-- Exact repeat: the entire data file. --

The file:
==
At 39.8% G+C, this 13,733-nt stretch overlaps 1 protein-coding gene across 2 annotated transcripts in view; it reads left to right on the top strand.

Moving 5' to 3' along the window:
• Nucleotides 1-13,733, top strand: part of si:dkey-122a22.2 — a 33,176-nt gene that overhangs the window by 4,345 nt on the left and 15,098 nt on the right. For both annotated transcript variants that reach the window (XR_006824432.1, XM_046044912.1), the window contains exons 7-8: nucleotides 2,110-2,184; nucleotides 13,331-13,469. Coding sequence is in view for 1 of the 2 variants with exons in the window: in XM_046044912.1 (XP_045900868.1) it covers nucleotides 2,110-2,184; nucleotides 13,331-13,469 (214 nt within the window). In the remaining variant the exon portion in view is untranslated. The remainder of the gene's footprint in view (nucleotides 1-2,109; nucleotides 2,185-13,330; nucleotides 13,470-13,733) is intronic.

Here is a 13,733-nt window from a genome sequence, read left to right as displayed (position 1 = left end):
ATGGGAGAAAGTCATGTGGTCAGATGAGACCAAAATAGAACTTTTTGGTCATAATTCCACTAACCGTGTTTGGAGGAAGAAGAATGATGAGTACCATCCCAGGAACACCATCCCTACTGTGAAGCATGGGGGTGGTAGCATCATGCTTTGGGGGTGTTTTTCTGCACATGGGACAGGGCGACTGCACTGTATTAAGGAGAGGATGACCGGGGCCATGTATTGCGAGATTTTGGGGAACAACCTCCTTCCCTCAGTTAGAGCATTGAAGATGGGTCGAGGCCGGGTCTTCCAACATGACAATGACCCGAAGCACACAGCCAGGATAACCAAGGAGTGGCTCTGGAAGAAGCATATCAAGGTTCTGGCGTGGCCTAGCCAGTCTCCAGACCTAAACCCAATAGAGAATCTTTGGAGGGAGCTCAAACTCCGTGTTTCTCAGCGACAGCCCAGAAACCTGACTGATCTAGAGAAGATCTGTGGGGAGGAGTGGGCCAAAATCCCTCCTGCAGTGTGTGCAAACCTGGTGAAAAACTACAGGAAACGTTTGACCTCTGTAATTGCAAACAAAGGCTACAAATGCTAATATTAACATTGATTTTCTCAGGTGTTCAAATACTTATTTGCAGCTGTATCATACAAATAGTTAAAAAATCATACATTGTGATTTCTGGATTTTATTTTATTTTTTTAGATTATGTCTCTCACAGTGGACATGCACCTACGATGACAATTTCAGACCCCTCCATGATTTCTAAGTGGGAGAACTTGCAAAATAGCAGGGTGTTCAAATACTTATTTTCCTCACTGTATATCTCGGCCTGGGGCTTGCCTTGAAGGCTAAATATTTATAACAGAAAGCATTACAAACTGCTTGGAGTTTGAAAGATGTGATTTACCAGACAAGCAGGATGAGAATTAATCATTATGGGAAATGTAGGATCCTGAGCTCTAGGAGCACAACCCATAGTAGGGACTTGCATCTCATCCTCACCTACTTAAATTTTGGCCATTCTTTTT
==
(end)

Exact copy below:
At 39.8% G+C, this 13,733-nt stretch overlaps 1 protein-coding gene across 2 annotated transcripts in view; it reads left to right on the top strand.

Moving 5' to 3' along the window:
• Nucleotides 1-13,733, top strand: part of si:dkey-122a22.2 — a 33,176-nt gene that overhangs the window by 4,345 nt on the left and 15,098 nt on the right. For both annotated transcript variants that reach the window (XR_006824432.1, XM_046044912.1), the window contains exons 7-8: nucleotides 2,110-2,184; nucleotides 13,331-13,469. Coding sequence is in view for 1 of the 2 variants with exons in the window: in XM_046044912.1 (XP_045900868.1) it covers nucleotides 2,110-2,184; nucleotides 13,331-13,469 (214 nt within the window). In the remaining variant the exon portion in view is untranslated. The remainder of the gene's footprint in view (nucleotides 1-2,109; nucleotides 2,185-13,330; nucleotides 13,470-13,733) is intronic.

Here is a 13,733-nt window from a genome sequence, read left to right as displayed (position 1 = left end):
ATGGGAGAAAGTCATGTGGTCAGATGAGACCAAAATAGAACTTTTTGGTCATAATTCCACTAACCGTGTTTGGAGGAAGAAGAATGATGAGTACCATCCCAGGAACACCATCCCTACTGTGAAGCATGGGGGTGGTAGCATCATGCTTTGGGGGTGTTTTTCTGCACATGGGACAGGGCGACTGCACTGTATTAAGGAGAGGATGACCGGGGCCATGTATTGCGAGATTTTGGGGAACAACCTCCTTCCCTCAGTTAGAGCATTGAAGATGGGTCGAGGCCGGGTCTTCCAACATGACAATGACCCGAAGCACACAGCCAGGATAACCAAGGAGTGGCTCTGGAAGAAGCATATCAAGGTTCTGGCGTGGCCTAGCCAGTCTCCAGACCTAAACCCAATAGAGAATCTTTGGAGGGAGCTCAAACTCCGTGTTTCTCAGCGACAGCCCAGAAACCTGACTGATCTAGAGAAGATCTGTGGGGAGGAGTGGGCCAAAATCCCTCCTGCAGTGTGTGCAAACCTGGTGAAAAACTACAGGAAACGTTTGACCTCTGTAATTGCAAACAAAGGCTACAAATGCTAATATTAACATTGATTTTCTCAGGTGTTCAAATACTTATTTGCAGCTGTATCATACAAATAGTTAAAAAATCATACATTGTGATTTCTGGATTTTATTTTATTTTTTTAGATTATGTCTCTCACAGTGGACATGCACCTACGATGACAATTTCAGACCCCTCCATGATTTCTAAGTGGGAGAACTTGCAAAATAGCAGGGTGTTCAAATACTTATTTTCCTCACTGTATATCTCGGCCTGGGGCTTGCCTTGAAGGCTAAATATTTATAACAGAAAGCATTACAAACTGCTTGGAGTTTGAAAGATGTGATTTACCAGACAAGCAGGATGAGAATTAATCATTATGGGAAATGTAGGATCCTGAGCTCTAGGAGCACAACCCATAGTAGGGACTTGCATCTCATCCTCACCTACTTAAATTTTGGCCATTCTTTTT